The Growing Trend of Low Clearance Compounds – How to Accurately Predict In Vivo Clearance from In Vitro Data

Low clearance compounds continue to have an increased prevalence within the pharmaceutical industry as a consequence of advances in predicting and/or optimising DMPK properties and evolution in the chemistry required to interact with new drug targets. Demand for once-a-day dosing regimens means that reducing the metabolic clearance of new chemical entities (NCEs) is paramount for improving exposure and extending half-life.

The standard approach for drug metabolism screening is to use human hepatocyte suspensions. Hepatocytes not only contain the full complement of both Phase I and Phase II metabolic enzymes, they also have an intact cell membrane to account for drug permeation including active transport.

However, using hepatocytes in suspension for accurately defining the in vitro intrinsic clearance (CLint) of slowly metabolised compounds (e.g., < 3 µL/min/106 cells) can prove challenging as the cell viability and enzymatic activity cannot be maintained long enough in this model for the detection of substrate depletion. Even plated mono-cultures of cryopreserved hepatocytes, though better suited to longer‑term metabolism studies, may not provide the sensitivity needed for these compounds, as viabilities start to decrease by 12 hr without introduction of supplementation/overlays.

The low clearance assay developed at Cyprotex utilises HµRELhumanPoolTM hepatic co-culture plates supplied by HµREL® Corporation. These plates contain a 5 donor pool of human hepatocytes and non‑parenchymal (stromal type) cells in optimal ratios to allow the hepatocytes to maintain their functionality for up to 21 days. As a result, the Cyprotex Low Clearance HµREL® Co-culture Assay can robustly define CLint for compounds which are cleared slowly over a 72 hr time course. Indeed, using this method allows for >25 fold assay sensitivity over our current hepatocyte suspension method (CLint LOQ of 0.14 µL/min/106 cells, extrapolating the half-life to 3x incubation time). Of the fourteen validation compounds assessed, thirteen had CLint values that were reproducibly and accurately determined above the LOQ compared with six compounds in suspension hepatocyte incubations (2 hr). The HµREL® CLint data were comparable to values reported in literature. In vitro CLint values were used for in vitro-in vivo scaling to predict in vivo hepatic clearance. Following regression correction, in vivo clearance for twelve of the compounds was predicted within 2-fold of the observed values.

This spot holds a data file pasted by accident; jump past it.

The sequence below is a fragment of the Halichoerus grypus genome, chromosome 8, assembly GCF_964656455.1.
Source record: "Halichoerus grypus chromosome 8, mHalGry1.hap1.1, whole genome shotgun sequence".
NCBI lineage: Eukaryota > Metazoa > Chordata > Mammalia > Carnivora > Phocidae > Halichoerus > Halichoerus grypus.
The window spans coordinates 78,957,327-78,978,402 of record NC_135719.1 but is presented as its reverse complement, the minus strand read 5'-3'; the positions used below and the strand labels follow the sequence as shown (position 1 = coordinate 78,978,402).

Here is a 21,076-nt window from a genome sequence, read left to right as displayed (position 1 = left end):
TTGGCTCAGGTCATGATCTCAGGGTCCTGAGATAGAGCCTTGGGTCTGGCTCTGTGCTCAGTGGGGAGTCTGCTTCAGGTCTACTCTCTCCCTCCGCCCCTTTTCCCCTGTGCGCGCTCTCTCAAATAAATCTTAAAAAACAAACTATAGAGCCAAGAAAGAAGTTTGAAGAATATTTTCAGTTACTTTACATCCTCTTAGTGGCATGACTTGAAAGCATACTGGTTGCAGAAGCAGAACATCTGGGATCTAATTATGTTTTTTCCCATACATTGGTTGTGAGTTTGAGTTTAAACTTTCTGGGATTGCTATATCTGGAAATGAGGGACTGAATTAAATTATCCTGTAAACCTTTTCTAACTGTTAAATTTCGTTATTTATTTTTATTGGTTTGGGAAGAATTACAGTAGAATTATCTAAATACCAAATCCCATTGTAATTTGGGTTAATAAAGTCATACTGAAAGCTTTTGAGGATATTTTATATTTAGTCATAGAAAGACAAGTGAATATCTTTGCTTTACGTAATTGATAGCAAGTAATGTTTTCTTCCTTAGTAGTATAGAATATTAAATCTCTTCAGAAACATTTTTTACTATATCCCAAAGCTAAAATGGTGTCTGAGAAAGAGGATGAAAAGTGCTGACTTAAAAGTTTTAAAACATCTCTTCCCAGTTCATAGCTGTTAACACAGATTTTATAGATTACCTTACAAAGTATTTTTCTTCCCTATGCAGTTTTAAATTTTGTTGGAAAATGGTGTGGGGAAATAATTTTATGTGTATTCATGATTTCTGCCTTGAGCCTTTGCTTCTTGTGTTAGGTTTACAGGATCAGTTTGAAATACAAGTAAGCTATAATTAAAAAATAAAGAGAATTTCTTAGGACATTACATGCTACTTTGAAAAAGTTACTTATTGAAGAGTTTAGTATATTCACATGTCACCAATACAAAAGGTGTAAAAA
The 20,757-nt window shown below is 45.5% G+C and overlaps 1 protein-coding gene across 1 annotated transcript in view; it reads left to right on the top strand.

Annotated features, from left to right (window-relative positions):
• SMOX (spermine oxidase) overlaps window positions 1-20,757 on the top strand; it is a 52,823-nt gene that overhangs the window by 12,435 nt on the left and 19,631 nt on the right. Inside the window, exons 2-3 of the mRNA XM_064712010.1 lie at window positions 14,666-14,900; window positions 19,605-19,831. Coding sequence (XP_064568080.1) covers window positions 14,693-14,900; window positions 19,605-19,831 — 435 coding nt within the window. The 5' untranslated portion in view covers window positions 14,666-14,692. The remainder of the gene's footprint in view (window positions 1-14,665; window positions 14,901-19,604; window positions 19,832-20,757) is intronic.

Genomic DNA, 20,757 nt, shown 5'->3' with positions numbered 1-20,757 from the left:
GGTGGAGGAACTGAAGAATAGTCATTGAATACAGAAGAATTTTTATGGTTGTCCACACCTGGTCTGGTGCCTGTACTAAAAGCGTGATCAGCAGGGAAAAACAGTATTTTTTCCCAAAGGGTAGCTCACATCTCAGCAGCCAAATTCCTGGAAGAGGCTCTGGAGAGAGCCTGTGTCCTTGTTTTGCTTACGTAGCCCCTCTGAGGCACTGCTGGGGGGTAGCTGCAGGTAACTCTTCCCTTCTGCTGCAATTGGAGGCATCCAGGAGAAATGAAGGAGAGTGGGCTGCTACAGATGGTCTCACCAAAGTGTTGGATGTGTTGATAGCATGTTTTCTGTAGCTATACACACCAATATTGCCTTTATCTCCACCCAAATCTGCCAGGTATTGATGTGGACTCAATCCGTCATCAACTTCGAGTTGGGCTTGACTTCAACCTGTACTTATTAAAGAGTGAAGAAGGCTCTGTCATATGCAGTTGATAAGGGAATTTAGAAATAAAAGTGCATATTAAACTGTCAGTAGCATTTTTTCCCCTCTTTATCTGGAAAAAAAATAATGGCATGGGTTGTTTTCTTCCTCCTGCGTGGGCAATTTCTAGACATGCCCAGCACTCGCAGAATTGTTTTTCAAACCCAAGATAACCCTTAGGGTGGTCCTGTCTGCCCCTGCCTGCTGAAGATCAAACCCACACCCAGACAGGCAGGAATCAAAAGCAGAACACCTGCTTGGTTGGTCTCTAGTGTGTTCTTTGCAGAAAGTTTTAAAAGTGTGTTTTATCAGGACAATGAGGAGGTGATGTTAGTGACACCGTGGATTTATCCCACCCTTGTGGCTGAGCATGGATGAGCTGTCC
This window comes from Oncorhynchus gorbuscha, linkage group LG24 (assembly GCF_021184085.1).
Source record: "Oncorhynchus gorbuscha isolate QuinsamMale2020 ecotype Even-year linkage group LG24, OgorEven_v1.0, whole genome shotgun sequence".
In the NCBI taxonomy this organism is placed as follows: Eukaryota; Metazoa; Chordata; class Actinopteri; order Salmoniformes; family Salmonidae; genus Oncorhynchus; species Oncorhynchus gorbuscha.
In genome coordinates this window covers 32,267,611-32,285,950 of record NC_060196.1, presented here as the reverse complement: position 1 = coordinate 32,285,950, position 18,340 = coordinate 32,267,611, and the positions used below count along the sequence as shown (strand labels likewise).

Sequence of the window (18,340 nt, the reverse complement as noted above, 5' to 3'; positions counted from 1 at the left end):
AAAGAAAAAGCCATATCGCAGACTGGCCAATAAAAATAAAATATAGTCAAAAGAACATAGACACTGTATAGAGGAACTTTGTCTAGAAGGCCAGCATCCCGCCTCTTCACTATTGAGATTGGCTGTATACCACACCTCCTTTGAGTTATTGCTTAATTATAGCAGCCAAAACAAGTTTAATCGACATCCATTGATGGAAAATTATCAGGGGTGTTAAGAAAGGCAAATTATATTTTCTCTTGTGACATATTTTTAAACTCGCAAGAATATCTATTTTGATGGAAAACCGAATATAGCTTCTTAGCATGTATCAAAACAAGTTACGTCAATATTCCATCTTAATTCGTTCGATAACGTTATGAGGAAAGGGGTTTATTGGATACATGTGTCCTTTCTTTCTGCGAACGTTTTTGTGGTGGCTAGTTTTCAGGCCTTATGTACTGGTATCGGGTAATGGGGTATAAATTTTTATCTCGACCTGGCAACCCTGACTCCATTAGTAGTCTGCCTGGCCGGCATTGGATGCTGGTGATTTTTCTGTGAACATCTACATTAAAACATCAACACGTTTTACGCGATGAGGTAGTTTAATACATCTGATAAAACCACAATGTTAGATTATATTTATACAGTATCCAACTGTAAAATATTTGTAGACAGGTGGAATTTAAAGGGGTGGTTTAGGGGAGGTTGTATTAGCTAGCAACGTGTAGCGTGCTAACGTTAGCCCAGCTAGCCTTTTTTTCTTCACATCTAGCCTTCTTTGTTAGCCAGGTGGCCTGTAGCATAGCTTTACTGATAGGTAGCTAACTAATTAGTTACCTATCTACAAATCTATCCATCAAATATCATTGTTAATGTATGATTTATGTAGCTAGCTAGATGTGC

Metabolite identification and structural elucidation are important in DMPK studies. When drug metabolism is slow, hepatocyte suspension incubations may not produce enough metabolite for detection. By increasing the incubation time, the Low Clearance HµREL® Co-Culture Assay has the scope to provide a wider range of metabolites at detectable levels for metabolite identification and structural elucidation compared with hepatocyte suspension assays.  The system also has the potential to investigate the impact of a number of time-dependent processes (e.g. CYP metabolism-based inhibition, CYP induction) which may occur in parallel.

In summary, the Low Clearance HµREL® Co-culture Assay at Cyprotex shows promise for providing meaningful predictions of human hepatic clearance for advanced NCEs designed to have enhanced metabolic stability. The assay builds on the metabolic stability services already offered at Cyprotex to provide accurate determination of CLint and prediction of in vivo human hepatic clearance.

Learn more about the assay here

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